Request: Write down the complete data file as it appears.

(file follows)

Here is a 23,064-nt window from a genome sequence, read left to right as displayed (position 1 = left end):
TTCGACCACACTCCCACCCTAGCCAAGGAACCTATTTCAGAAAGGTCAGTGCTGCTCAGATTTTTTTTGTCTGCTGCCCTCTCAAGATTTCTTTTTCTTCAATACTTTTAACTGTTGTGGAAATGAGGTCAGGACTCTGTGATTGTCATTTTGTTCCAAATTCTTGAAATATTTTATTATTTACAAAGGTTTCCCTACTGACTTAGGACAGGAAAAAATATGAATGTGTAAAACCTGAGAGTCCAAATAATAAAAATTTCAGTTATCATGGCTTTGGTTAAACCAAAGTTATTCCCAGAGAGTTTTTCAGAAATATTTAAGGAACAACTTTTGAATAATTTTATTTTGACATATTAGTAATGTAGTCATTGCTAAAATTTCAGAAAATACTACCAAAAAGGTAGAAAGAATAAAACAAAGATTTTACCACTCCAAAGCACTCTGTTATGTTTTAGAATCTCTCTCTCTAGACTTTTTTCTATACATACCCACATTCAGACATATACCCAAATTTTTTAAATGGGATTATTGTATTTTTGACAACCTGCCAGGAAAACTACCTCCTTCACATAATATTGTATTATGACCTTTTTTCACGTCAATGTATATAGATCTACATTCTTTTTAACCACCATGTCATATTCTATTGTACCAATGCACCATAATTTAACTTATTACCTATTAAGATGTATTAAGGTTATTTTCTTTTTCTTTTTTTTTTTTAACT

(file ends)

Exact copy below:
Here is a 23,064-nt window from a genome sequence, read left to right as displayed (position 1 = left end):
TTCGACCACACTCCCACCCTAGCCAAGGAACCTATTTCAGAAAGGTCAGTGCTGCTCAGATTTTTTTTGTCTGCTGCCCTCTCAAGATTTCTTTTTCTTCAATACTTTTAACTGTTGTGGAAATGAGGTCAGGACTCTGTGATTGTCATTTTGTTCCAAATTCTTGAAATATTTTATTATTTACAAAGGTTTCCCTACTGACTTAGGACAGGAAAAAATATGAATGTGTAAAACCTGAGAGTCCAAATAATAAAAATTTCAGTTATCATGGCTTTGGTTAAACCAAAGTTATTCCCAGAGAGTTTTTCAGAAATATTTAAGGAACAACTTTTGAATAATTTTATTTTGACATATTAGTAATGTAGTCATTGCTAAAATTTCAGAAAATACTACCAAAAAGGTAGAAAGAATAAAACAAAGATTTTACCACTCCAAAGCACTCTGTTATGTTTTAGAATCTCTCTCTCTAGACTTTTTTCTATACATACCCACATTCAGACATATACCCAAATTTTTTAAATGGGATTATTGTATTTTTGACAACCTGCCAGGAAAACTACCTCCTTCACATAATATTGTATTATGACCTTTTTTCACGTCAATGTATATAGATCTACATTCTTTTTAACCACCATGTCATATTCTATTGTACCAATGCACCATAATTTAACTTATTACCTATTAAGATGTATTAAGGTTATTTTCTTTTTCTTTTTTTTTTTTAACT